Back-row forward Tevita Tatafu (Suntory) and wing Siosaia Fifita (Kintetsu Liners) are the latest in a long line of Tongan-born players who owe their presence in Japan to the former monarch of the pacific island, King Taufa’ahau Tupou IV.

Back in 1976 the king was introduced to the “soroban,” or Japanese abacus, by Toshio Nakano, a former manager of the Daito Bunka University rugby team, and his fascination with the counting machine allowed long-standing links to be established between his nation and the university, creating a pathway into Japan for Tongan rugby players.

Fifita, who at 22 is the youngest member of the squad, graduated from Tenri University earlier this year having led them to their first ever collegiate championship win in January, and while he is uncapped at senior level, he has represented Japan at under-20 level and played for the Sunwolves in their final season.

Tevita, meanwhile, went to Meguro Gakuin High School before graduating from Tokai University, the same school Japan captain Michael Leitch went to. Highly rated by his Sungoliath teammate (and former Gloucester lock) Tom Savage, Tevita has 3 full caps to his name – back in 2016 when Japan fielded a young side in the Asia Rugby Championship – as well a number of games for Japan Under-20s. Ben Gunter moved to Japan from Brisbane while still a teenager and holds the record as the youngest player to play in the Top League, making his debut at 19 years and six days.

As the holder of a Thai passport courtesy of his mother and the land of his birth, Gunter is deemed an Asian player and not part of the overall foreign quota and as such has been able to get plenty of playing time at Panasonic under Robbie Deans. He has also benefited greatly from playing alongside the likes of David Pocock and more recently George Kruis.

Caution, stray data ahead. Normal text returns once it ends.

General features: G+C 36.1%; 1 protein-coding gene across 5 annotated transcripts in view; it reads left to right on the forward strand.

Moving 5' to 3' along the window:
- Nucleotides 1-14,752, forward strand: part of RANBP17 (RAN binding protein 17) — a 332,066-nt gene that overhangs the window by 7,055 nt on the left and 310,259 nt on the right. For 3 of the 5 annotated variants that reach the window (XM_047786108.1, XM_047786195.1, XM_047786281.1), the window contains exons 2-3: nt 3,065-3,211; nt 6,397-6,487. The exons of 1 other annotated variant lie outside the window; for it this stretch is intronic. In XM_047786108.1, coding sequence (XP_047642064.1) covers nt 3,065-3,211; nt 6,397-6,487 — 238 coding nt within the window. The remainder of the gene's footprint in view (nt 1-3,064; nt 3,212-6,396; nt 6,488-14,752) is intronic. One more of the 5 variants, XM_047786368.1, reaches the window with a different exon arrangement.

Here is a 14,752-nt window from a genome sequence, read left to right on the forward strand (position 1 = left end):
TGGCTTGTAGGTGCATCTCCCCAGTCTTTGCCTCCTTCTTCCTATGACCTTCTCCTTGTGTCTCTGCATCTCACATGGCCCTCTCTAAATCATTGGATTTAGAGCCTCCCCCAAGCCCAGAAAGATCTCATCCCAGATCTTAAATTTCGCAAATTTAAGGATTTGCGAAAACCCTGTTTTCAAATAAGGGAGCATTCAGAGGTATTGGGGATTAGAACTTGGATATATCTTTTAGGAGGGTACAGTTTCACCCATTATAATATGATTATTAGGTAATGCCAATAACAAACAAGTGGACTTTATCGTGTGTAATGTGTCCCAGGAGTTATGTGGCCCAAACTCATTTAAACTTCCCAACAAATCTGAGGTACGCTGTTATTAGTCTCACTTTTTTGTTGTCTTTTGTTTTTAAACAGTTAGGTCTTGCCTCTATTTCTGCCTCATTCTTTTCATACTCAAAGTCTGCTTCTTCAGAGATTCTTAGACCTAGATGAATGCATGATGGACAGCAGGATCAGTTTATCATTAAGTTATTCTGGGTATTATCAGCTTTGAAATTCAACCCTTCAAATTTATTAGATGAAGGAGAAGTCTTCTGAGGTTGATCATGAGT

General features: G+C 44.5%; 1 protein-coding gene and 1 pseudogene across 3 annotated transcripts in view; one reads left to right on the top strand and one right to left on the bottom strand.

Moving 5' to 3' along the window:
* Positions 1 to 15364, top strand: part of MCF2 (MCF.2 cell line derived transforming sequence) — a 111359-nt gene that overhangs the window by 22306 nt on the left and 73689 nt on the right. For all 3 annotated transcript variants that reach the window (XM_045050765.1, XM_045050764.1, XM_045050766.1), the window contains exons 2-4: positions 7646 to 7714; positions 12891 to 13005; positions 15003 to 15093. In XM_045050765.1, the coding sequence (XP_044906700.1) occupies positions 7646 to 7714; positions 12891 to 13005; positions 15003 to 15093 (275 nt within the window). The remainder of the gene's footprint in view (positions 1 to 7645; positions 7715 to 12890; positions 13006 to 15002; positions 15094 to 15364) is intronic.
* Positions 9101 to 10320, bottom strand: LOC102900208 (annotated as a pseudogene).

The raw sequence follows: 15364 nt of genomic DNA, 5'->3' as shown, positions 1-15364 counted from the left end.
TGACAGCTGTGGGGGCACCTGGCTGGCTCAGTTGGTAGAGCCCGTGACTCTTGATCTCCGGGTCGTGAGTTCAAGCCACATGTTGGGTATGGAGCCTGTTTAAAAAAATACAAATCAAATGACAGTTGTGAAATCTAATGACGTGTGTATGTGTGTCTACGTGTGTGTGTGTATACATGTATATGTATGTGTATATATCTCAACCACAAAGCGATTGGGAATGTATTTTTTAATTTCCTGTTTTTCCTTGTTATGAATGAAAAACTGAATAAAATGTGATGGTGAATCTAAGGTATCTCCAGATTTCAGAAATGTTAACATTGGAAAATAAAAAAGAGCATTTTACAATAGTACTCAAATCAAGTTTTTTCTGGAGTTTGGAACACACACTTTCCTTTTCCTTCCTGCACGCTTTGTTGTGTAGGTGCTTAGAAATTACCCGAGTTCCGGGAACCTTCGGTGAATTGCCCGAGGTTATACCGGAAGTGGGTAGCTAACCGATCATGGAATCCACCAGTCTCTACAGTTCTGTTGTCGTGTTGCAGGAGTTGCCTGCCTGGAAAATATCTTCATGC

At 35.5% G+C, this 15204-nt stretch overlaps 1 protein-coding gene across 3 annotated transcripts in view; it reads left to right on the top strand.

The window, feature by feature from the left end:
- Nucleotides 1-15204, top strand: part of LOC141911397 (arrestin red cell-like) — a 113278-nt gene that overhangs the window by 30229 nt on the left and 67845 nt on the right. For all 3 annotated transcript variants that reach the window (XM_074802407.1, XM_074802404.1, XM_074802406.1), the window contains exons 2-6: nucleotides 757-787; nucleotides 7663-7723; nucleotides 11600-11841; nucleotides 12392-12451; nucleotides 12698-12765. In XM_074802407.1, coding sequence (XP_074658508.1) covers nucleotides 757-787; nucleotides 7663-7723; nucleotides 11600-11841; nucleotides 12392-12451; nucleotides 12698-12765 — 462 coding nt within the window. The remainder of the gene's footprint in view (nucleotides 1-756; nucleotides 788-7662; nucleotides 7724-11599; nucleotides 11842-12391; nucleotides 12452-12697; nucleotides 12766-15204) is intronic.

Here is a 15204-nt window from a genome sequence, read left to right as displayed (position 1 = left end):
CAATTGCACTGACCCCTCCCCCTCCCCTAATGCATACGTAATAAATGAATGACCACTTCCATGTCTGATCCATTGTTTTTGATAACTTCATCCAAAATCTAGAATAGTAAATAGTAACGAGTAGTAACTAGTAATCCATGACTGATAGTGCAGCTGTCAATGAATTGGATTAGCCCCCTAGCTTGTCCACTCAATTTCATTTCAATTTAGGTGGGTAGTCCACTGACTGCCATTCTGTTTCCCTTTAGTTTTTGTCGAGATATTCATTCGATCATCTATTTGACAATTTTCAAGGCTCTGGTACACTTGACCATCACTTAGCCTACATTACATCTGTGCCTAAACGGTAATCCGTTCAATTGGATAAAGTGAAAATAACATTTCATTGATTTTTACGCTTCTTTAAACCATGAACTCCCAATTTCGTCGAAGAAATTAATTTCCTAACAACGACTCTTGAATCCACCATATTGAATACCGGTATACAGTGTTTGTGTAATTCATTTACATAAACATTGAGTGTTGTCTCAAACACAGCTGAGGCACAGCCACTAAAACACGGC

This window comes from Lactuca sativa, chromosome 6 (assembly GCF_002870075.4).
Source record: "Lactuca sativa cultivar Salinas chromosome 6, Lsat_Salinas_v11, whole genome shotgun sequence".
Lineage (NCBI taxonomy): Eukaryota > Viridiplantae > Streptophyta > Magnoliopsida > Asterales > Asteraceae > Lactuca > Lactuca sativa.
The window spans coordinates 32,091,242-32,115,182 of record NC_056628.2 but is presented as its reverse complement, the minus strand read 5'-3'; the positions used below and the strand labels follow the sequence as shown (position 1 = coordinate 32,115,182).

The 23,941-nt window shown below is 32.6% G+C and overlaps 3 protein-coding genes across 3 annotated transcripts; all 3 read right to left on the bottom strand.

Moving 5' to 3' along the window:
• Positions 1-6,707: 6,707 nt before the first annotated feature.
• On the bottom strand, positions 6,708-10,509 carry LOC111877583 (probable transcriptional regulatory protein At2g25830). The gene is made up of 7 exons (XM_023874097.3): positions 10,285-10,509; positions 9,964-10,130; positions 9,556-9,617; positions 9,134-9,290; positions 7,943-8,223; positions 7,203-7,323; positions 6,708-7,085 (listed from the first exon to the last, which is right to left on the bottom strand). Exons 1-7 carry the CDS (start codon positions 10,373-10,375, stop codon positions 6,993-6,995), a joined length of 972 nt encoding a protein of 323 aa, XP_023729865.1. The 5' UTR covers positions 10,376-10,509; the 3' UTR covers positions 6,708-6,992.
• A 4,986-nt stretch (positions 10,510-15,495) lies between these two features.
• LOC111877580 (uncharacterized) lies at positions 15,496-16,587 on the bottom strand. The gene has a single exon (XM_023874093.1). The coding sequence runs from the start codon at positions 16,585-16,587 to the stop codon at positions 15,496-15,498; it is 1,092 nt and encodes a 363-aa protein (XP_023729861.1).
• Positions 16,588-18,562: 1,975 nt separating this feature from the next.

Wild Knights
George Kruis and Brodie Retallick (Photo by Buddhika Weerasinghe/Getty Images)

Panasonic’s recent triumph in the Top League was based on their defensive prowess and their ability to attack from quick turnover ball (a la Justin Tipuric and Tom Curry) and Gunter (now 23 years old) was at the forefront of that along with another newcomer to the Japan set-up, Jack Cornelsen.

The son of Wallabies great Greg Cornelsen, the 26-year-old No. 8 has been in Japan since 2017 and, like Gunter and a number of the other foreign-born players, stayed here during the COVID pandemic to ensure he met the residency criteria to make him eligible for his adopted country.

While he may not have Super Rugby experience, like four of the five previously mentioned, he has proved a quick learner, something that Joseph highlighted was of upmost importance.

“We need to bring the young guys through, start working with them and see if we can improve them in a short time,” Joseph said. “They also need to understand how the team works off the field and contribute to the team values.” Very differing backgrounds but “One Team.”